Prior to a more measured and dispassionate look at the SPFL farrago of half-truths and blatant lies, I pause to reflect on an inordinately poor performance by Celtic. It was not so much the result that should trouble Celtic supporters than the shape of the team and the fact that Sinclair might have well have had sat on the bench as he was absent all night. I revealed exclusively on Twitter that Dembele would be out of both ties and that Celtic would go into this game without an established centre forward. What’s worse is the sinking feeling that if Griffiths had been available it would have made no difference. Forrest, the poor man’s Patrick Roberts, continues to frustrate and Rogic as de facto centre forward in a 4-3-3 was a gamble that clearly did not pay off. If in six days this is the best they can muster they will exit the CL. There was nothing invincible about this Celtic team. Ntcham, Hayes and Benyu, on this showing, were exposed at this level. To be fair the latter only had nine minutes and stoppage time in which to shine. Ajer, in for Sviatchenko, will have a Torrid Time in Trondheim (will this be the headline) if his positioning continues to disappoint. McGregor should have come off the bench as the Celtic forward line were as convincing as the SPFL.
Celtic were a poor facsimile of last season’s team. ‘Banger’ Caixinha would have slept soundly in his bed last night. There was a lack of the passion one associates with a European night at Celtic Park. It was almost as if Bendtner, who was a handful all night and will be a potent threat in the second leg, turned up with a mute button. Would the Green Brigade have galvanised the players who were comfortably contained by Rosemborg or is this squad a lost cause? Ajer, Hayes, Ntcham, Benyu, Forrest, Sinclair and Rogic were abject. Armstrong, one of Celtic’s best performers last season, had a stinker. Why did Lawwell not move heaven and earth to sign Roberts? He was sorely missed last night and might well be sorely missed all season.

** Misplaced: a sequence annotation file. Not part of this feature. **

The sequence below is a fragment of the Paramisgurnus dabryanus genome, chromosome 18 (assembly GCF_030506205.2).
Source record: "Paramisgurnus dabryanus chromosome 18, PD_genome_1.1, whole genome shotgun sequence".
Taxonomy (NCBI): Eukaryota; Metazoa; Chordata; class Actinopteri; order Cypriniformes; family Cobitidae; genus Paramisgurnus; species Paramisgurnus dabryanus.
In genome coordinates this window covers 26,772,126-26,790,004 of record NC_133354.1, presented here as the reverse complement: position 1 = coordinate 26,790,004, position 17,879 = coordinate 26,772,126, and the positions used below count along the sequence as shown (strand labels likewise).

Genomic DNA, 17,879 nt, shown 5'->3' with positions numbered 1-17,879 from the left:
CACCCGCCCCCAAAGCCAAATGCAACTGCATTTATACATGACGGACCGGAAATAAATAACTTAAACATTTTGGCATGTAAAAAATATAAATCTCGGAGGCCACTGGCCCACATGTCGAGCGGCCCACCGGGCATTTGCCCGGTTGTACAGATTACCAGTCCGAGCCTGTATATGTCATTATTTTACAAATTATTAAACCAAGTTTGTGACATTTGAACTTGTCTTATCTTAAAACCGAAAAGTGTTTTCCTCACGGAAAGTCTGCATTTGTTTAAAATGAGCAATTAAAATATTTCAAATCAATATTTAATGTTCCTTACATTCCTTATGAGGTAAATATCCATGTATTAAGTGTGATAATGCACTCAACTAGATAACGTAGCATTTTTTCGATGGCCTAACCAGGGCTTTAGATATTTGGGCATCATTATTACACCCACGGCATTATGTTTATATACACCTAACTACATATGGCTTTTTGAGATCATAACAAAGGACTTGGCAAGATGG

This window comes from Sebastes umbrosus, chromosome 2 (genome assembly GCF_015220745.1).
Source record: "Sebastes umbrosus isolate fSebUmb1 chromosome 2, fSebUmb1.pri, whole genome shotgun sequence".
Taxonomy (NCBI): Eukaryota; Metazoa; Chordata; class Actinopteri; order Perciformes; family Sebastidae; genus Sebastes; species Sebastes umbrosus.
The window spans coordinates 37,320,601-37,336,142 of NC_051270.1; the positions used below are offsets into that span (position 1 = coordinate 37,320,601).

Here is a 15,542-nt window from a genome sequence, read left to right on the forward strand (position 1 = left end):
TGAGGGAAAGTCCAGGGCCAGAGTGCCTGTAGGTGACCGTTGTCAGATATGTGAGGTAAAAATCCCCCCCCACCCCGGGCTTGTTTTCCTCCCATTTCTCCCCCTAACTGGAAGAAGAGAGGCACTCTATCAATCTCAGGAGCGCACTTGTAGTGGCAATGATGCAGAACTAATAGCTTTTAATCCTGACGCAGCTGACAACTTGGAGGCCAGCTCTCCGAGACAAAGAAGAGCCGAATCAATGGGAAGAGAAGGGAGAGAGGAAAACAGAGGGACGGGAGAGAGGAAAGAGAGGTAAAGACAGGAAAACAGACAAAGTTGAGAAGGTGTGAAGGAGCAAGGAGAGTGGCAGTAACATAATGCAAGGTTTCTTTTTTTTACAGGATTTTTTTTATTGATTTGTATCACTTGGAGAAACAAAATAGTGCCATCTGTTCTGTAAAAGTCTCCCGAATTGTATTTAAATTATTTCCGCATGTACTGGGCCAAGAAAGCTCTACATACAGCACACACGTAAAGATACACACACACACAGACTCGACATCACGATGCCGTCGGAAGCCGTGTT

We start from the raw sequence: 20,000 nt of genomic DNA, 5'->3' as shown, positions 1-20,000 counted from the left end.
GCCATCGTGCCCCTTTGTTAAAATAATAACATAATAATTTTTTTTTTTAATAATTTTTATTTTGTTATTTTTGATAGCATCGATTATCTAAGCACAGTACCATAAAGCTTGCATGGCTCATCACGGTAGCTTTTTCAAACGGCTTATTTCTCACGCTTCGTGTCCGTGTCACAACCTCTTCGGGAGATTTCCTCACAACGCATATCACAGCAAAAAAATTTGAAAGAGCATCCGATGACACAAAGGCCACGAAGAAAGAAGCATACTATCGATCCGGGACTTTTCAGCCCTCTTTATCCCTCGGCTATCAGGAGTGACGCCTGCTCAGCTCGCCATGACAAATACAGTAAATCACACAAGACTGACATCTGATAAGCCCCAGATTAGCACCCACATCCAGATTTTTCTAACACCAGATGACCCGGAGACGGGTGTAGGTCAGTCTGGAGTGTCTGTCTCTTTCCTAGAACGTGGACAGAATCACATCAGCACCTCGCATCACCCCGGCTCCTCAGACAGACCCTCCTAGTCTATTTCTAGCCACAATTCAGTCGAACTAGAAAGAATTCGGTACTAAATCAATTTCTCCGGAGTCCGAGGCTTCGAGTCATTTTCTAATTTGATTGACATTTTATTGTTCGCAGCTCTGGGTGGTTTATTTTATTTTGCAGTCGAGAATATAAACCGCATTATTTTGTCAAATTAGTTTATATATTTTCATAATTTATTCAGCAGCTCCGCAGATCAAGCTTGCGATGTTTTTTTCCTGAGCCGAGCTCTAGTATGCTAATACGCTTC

However when it comes to mediocrity no-one does it better than the SFA and SPFL. Regan and Doncaster have been so seduced by the blue pound and the bookmakers that they are double-dating them. Their pillow talk would be revealing. There was talk when both were hired that, as Englismen, they would not arrive with the Masonic Orange Ordure baggage of old, as typified by Jim Farry. Sacking rampant bigot Hugh Dallas was a good start for Regan, but as soon as he poked his nose into the Ibrox Imbroglio his tenure was increasingly compromised. The blatant cheating of Rangers under the stewardship of David Murray, Dave King, Paul Murray and Alastair Johnston should have resulted in their licence to play professional football being revoked, with all titles won during Murray’s tenure being declared null and void. Murray, who had acquired a controlling interest in Rangers with a $1m bribe and £6m of on the books funding, both loaned by The Bank of Rangers, continued in his corrupt ways for 23 years. There are those who swear he was paying what became the nine in a row heroes cash bungs from the very beginning. He later made cheating a policy. Gordon Brown, the worst Prime Minister in living memory, who championed the odious McCanns and awarded Sir Bribe & Lie a knighthood, has a lot to answer for. Brown’s rictus grin is the stuff of nightmares. Brown backed war criminal Tony ‘Crazed Hyena’ Blair in perpetrating a genocide in Iraq. Just like Regan and Doncaster they have never been taken to task for their crimes.
The anti-Irish/Catholic ‘ethnic cleansing’ of Scottish football by Regan and Doncaster, on behalf of Rangers and Rangers Lite, continues to this day. The proscribed songs of hatred still ring out at The Sectarian Speakeasy with not so much as a raised eyebrow from those who purport to govern the Scottish game.
Given that the SFA and the SPFL are clearly working in concert, did Gerry Moynihan brief both? What does it say about these organisations when they chose to hire a QC prior to the Supreme Court decision? Were they planning to Defend The Indefensible?
I take extreme issue with Stewart Regan using funds that should be earmarked for Scottish football to cover his complicity in granting Rangers a UEFA licence in 2011, despite an overdue payable quantum of £2.8m having crystallised two weeks prior to the March cut-off. A vote of no confidence should be tabled against Regan. This individual, corrupted by osmosis to Campbell Ogilvie, must be summarily removed from the Scottish game. He is unequivocally and incontrovertibly corrupt